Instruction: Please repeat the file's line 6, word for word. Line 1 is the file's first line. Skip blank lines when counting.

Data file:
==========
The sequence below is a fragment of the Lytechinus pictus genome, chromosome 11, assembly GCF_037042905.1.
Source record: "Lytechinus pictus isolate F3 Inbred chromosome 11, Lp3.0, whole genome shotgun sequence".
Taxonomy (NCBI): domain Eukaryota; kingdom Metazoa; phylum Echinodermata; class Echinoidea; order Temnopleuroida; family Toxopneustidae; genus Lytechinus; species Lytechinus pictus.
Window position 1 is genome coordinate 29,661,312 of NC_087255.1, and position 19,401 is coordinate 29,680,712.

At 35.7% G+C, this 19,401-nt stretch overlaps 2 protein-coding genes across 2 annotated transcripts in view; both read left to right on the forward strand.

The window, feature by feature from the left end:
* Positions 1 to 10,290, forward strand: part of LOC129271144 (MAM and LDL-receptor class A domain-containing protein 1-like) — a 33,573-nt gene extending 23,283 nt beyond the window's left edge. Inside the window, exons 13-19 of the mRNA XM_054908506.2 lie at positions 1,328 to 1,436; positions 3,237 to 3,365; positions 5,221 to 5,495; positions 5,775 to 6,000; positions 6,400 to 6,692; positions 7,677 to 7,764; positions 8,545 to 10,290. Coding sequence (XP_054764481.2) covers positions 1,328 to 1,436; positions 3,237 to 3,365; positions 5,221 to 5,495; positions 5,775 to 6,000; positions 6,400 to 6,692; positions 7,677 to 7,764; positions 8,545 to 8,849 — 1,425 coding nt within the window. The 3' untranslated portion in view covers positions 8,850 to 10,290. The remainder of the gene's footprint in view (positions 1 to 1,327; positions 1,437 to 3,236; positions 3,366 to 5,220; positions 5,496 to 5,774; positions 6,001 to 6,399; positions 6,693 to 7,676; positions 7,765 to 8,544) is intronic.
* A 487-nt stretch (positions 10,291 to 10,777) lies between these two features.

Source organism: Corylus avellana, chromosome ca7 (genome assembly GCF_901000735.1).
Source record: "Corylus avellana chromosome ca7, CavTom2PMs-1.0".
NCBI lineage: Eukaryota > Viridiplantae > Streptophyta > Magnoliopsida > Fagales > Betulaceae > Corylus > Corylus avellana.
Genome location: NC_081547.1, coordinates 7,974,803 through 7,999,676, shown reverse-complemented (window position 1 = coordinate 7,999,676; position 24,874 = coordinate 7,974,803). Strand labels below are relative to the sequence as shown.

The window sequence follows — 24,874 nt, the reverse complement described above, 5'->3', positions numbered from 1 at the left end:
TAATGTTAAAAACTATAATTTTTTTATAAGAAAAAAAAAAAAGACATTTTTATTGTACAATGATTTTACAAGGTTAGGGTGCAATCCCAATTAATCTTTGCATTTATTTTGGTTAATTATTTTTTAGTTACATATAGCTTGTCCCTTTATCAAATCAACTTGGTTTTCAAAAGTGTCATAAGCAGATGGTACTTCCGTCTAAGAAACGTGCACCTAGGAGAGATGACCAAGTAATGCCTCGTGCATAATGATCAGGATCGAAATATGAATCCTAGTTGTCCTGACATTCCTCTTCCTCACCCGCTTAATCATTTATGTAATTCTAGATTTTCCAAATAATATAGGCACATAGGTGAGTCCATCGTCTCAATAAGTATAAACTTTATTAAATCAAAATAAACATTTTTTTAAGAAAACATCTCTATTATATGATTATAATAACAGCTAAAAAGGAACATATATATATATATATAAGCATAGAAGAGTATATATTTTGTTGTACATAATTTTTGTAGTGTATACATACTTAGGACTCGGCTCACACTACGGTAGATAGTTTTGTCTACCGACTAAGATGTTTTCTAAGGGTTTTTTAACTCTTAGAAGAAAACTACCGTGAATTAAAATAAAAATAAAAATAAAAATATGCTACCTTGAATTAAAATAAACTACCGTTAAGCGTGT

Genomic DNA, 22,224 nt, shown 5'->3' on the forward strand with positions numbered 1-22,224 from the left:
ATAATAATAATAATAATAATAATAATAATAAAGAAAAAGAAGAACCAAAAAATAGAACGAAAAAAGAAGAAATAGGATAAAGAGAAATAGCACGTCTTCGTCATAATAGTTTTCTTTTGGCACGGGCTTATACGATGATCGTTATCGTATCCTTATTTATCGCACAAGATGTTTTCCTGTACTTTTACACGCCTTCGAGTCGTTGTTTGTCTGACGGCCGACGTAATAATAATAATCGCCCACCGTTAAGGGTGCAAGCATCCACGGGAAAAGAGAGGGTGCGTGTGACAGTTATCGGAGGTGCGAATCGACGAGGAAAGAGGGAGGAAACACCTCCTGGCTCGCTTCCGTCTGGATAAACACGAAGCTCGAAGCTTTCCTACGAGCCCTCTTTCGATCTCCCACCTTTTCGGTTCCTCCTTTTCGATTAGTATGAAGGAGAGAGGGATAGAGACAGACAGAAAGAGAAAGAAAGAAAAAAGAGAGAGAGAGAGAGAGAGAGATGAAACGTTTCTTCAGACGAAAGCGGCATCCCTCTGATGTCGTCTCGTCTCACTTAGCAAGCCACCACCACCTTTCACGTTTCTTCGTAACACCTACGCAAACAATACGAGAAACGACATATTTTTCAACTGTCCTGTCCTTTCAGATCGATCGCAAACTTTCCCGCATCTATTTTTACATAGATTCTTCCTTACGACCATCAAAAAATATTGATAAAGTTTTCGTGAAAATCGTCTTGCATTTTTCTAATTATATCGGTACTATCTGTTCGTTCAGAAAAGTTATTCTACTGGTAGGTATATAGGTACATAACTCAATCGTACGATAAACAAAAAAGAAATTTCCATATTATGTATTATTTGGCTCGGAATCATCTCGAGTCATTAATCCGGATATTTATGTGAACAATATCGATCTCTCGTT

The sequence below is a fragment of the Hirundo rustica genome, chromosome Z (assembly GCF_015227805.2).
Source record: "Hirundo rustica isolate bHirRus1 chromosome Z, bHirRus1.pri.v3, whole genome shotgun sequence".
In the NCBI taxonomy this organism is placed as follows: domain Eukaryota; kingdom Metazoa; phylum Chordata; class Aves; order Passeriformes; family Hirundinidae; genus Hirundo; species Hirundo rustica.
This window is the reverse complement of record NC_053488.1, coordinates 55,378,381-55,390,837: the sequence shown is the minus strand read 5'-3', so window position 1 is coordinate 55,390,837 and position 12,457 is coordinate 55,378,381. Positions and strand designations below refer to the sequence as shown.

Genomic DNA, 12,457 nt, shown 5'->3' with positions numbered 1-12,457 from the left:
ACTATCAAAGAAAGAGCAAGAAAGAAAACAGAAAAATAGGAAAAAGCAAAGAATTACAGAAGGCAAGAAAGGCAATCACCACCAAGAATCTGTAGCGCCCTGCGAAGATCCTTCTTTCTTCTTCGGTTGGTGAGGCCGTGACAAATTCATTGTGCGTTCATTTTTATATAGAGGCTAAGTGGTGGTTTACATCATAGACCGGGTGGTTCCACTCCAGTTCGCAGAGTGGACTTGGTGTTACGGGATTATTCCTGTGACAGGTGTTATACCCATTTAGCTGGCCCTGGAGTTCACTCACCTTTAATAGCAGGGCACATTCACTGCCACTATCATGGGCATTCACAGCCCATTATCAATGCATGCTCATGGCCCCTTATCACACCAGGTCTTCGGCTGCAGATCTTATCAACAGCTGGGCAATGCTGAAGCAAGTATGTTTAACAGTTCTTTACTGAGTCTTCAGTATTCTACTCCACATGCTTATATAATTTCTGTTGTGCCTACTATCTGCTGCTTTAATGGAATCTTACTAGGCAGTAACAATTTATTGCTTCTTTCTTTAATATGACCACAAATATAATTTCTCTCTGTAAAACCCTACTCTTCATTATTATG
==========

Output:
The window, feature by feature from the left end: